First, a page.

Archives for posts with tag: technology in the arts

Artful Agilists is a group multimedia exhibition intended to demonstrate one of the intrinsic rewards for working in an Agile way: bringing more of ourselves to work.  The success of this demonstration rests on the vulnerability of respected Agile practitioners sharing who they are as creative art makers and practitioners. It is scheduled for Saturday, February 21, 2015 in the Agile Leader Hall, a virtual space in Sococo .

Fractal Cylinder, Artist Dan Gries (middle)

Fractal Cylinder, Artist Dan Gries (middle)

The venue is the online home of Bill Krebs’ Distributed Agile Study Group.  Offering workshops to help Agilists gain fluency in virtual worlds, this is a global community of practice for what Fast Company columnist Scott Anthony calls “associational thinking.” Associational thinking is defined as the ability to make surprising connections. Members are co-present in the Agile Mindset across distance, methodologies and domains.

Here is the rationale behind the exhibition:

During the Industrial Revolution, people in the workplace distinctly separated what we think of now as “art” from “technology.” Though engineers held the well-oiled machine in high esteem, it was in a realm far from the bright ornaments with which the Victorians populated other spaces. Thus efficiency was divorced from beauty. Engineering was divorced from craftsmanship.

We suffer when we reinforce this false split while trying to accomplish knowledge work. The boundaries hurt because they no longer apply.

As Agilists, we want to hone our aesthetic senses and re-integrate art and technology. This is one path to healing the wounds of an inhuman workplace. We seek to apply artfulness to our roles as makers and users of technology. We also respect and promote art’s function as an embodiment of culture.

Artist Robert McDougal, Yale

Artist Robert McDougal, Yale

This is an online gallery where you can interact with the viewers in real time. If you’d like to participate, here’s how:

MANY THANKS to Lyssa AdkinsDoc List and Paul Sutton for their early commitment to participate,

to the members of New Haven Artful Agilists for their continuing on-the-ground inspiration,

and to Esther Derby for providing valuable insight and moral support.

Intrigued but not yet ready to contribute? LEARN MORE about the platform of Sococo and check out Elinor’s mentor Lee Devin, co-Author of Artful Making and The Soul of Design.

The Center for Contemporary Culture in Barcelona has established a prize to recognize and promote  “public space that is at once public (open and universally accessible) and urban.”  In highlighting the “relational and civic aspects of the typically urban space, it differs from other initiatives that are focused on the figure of the architect, and from awards given for landscape-centred projects.”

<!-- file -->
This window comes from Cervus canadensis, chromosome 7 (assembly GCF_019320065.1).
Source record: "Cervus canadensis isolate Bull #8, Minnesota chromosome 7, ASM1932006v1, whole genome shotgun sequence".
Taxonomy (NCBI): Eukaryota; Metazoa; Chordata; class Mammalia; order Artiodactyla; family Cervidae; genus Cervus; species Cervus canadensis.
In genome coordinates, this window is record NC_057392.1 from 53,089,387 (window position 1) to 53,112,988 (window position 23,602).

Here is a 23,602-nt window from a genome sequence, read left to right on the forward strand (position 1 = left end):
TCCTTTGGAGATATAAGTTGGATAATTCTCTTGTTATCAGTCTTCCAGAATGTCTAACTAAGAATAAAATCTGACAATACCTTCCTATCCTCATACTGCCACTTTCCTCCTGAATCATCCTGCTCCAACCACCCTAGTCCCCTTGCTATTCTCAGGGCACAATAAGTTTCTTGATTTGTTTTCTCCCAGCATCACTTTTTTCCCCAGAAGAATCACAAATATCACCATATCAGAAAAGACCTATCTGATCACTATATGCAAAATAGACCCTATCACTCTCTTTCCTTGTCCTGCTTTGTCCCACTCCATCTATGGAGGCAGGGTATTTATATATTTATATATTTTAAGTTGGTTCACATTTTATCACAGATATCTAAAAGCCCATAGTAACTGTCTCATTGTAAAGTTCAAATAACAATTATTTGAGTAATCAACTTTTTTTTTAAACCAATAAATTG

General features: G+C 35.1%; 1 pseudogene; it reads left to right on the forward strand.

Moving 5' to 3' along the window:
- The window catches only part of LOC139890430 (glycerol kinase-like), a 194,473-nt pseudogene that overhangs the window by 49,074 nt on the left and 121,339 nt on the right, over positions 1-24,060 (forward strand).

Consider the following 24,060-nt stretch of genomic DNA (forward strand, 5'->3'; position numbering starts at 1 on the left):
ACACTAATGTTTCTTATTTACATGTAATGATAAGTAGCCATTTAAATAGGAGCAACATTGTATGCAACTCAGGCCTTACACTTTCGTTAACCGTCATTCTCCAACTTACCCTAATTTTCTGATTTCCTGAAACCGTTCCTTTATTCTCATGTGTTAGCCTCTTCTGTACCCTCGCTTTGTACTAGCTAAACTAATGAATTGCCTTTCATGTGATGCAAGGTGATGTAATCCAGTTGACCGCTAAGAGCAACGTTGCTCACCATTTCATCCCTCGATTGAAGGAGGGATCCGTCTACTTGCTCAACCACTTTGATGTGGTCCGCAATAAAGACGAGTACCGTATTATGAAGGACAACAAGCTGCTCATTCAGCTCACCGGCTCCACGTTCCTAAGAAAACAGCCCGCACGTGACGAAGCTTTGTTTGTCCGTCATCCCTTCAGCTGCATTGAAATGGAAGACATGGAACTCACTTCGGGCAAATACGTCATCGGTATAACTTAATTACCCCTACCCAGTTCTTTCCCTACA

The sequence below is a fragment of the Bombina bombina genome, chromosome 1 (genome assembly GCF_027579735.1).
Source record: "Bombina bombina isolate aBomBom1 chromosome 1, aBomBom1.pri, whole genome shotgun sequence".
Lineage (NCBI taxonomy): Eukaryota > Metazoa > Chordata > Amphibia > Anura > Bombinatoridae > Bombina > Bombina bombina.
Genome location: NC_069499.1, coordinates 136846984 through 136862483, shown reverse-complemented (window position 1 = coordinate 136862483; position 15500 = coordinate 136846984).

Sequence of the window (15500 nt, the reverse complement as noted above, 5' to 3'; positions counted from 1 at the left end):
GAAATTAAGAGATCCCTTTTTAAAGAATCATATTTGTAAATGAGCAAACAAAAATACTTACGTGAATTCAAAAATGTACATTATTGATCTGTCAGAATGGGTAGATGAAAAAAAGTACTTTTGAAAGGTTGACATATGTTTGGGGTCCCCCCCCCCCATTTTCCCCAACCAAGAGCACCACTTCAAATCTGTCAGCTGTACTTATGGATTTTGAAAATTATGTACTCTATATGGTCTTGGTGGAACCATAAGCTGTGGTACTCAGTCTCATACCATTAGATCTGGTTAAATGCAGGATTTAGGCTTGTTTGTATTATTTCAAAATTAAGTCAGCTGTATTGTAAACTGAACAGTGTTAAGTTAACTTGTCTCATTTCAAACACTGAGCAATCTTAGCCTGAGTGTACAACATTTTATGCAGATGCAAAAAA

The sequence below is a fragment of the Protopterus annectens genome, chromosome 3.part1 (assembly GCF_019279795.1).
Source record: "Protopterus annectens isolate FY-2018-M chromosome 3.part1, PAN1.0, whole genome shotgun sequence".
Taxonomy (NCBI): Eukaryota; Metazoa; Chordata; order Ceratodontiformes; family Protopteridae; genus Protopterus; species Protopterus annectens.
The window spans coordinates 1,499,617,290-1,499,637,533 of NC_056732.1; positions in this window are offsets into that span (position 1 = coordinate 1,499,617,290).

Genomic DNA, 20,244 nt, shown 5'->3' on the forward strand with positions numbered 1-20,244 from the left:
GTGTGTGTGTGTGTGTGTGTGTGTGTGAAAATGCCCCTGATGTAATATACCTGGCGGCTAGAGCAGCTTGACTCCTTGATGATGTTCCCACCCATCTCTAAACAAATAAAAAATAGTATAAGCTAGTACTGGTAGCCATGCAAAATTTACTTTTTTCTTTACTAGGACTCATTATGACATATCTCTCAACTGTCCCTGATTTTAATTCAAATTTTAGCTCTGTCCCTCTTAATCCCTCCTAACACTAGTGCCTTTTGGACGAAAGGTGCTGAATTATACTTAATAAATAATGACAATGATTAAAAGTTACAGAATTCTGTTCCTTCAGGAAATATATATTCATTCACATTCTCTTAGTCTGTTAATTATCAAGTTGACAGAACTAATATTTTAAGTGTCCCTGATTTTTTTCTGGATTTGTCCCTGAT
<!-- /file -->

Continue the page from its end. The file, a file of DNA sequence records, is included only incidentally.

A recent discussions on the Technology in the Arts group on Linked In spurred me to explore links to a project called Rebel Cities.   It details recent work by a French sociologist building on Henri Lefebvre’s work on “the right to the city,” urban regeneration, and the shaping of social interaction through urban planning.

The topic of the discussion was “Are Virtual Worlds Dying or Evolving?”  started by Tessa Kinney-Johnson, COO & Founder of SpotOn3D in the Dallas/Ft. Worth area.   I told her I see virtual worlds evolving into powerful tools dedicated to creative problem-solving, with inputs for citizens to co-dream with local officials about the shaping of their places.   The gamification of urban planning makes good sense given the shortening loop between customer feedback and innovation in other spheres of development.

I also see artists lending their skills to the design of virtual model worlds so that people who do not see themselves as “creative” can still be participants rather than spectators in crafting the design and master narratives from which their urban world(s) are constructed.  The focus is urban – because the city, with its layers of shared meanings – is psychogeographic realm set apart, a distinct kind of human invention.

These virtual worlds would, in essence, become cognitive maps or “protozones.”   That, is urban zones-in-the-making that might  exist – and even become fully-realized – in psychogeographic terms first, not by planners, but by people who then hire the planners – who maybe then need to subcontract artists – to make them occur in actual fact.

The situationists dreamed of an urban life in which public spaces were injected with new life, enriched meanings, and unscripted social interactions through participatory play.    The group PublicShape is dedicated to Winston Churchill’s notion that “we shape our public spaces, therefore our public spaces shape us.”

Welp, artists, gamers, citizens, planners…we can do that now!

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